Wild flowers 3 – unsung heroes

11 July 2019

Four of my favourite go-to wild flowers for attracting bees and other insects. They’re not showy but they work their socks off for us. Here are four that we (almost) rely on:

1) Black medick

The least showy of them all – we have lots of this plant in the gardens, but I’d bet that many of you have never noticed it (I didn’t, till I started using it here). Looks like clover, but with tiny yellow flowers that bees and other pollinators love. We started using it as an understory in the wild flower bed, then started leaving it when it self-seeded around other beds. It’s easy to pull up and not invasive, and it’s a useful place marker to fill a gap while we work out what we want to do with a particular area.

2) Red deadnettle

Another very unshowy plant. It’s an annual, but self-seeds and is easy to recognise as a seedling if it grows anywhere we don’t want it – two very desirable traits in wild flowers! Again, tiny flowers, but bees love them. And it can flower at any time of year, so when we have an unseasonably warm day in January or December, and bees come out looking for nectar, it’s there for them.

 

3) White deadnettle

A much larger deadnettle, and this one is a perennial. I think it’s a very attractive plant, with its bright green foliage and small spires of white flowers that, again, are real bee magnets. Eventually the flower spikes get old, and turn yellow, so you just cut them down, and the plant starts growing nice fresh foliage again. Really useful if you time it just right for those times when everything seems to pause between seasons.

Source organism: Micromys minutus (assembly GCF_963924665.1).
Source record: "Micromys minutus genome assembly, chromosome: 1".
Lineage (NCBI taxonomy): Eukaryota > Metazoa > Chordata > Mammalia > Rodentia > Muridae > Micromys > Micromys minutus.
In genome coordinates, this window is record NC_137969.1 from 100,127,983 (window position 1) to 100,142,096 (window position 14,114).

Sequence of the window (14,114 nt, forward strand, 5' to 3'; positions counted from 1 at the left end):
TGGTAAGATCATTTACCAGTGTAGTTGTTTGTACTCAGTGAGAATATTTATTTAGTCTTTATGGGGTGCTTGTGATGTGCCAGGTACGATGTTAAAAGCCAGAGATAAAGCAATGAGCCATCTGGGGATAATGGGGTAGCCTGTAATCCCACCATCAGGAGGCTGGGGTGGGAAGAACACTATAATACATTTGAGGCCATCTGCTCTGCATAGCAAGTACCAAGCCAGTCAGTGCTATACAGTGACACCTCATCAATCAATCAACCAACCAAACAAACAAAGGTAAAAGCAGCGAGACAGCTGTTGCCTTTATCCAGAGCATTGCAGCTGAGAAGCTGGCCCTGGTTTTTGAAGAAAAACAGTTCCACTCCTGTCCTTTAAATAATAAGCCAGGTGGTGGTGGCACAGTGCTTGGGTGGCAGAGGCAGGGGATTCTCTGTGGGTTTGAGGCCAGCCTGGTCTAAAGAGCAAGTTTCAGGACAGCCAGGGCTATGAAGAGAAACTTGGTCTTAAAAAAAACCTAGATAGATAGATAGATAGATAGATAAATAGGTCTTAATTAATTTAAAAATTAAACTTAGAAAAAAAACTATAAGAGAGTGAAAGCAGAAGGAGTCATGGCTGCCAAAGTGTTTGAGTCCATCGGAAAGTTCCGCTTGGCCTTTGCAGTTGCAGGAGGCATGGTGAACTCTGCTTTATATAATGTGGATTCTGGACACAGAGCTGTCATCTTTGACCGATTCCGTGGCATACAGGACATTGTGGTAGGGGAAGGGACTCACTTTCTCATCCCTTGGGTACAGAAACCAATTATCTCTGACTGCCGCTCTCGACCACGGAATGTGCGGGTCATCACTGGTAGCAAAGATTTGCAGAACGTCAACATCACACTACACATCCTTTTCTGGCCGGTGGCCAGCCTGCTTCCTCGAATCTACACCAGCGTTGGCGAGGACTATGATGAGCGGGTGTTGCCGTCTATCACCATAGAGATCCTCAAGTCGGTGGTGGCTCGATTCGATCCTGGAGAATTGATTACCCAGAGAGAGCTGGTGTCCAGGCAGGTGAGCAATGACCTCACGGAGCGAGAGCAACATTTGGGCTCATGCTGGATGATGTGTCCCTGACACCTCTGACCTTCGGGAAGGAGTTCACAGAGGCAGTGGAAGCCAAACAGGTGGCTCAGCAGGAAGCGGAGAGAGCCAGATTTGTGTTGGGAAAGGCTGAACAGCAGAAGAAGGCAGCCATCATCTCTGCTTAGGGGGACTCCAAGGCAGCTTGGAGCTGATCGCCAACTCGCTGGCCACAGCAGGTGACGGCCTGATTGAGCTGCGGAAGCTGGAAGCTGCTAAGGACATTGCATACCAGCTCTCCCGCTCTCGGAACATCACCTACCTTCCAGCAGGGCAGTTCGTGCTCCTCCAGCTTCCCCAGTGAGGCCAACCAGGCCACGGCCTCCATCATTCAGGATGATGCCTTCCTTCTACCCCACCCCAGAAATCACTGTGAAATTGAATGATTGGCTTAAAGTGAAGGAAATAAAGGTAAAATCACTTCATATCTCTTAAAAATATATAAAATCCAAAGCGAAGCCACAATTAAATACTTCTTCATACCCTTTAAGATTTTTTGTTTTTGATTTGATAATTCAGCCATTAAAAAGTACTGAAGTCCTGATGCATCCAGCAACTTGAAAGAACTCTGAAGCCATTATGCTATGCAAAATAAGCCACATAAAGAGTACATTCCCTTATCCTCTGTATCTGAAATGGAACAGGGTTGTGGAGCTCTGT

4) Welsh poppy

And probably the king of them all, the yellow Welsh poppy. Bees not only love it, they try desperately to get into the flowers as they close up in the early evening, no matter how many other bee-friendly flowers are out nearby. It’s this one they want. There’s a great flush of flowers in the spring, petering out about now in July, then another smaller flush of flower about September, with odd plants in flower on and off from April to October.

So we’ve transplanted seedlings from my garden over the back; we’ve scattered seeds here several times a year, in the autumn (in case they need a cold spell to start them germinating) and in the spring (in case that’s best for them) and in summer (in desperation). We’ve nurtured the seedlings, we’ve watched them, we’ve willed them to live. We’ve looked enviously at road verges full of Welsh poppies.

This is our sole survivor:

At least it might set seed this year.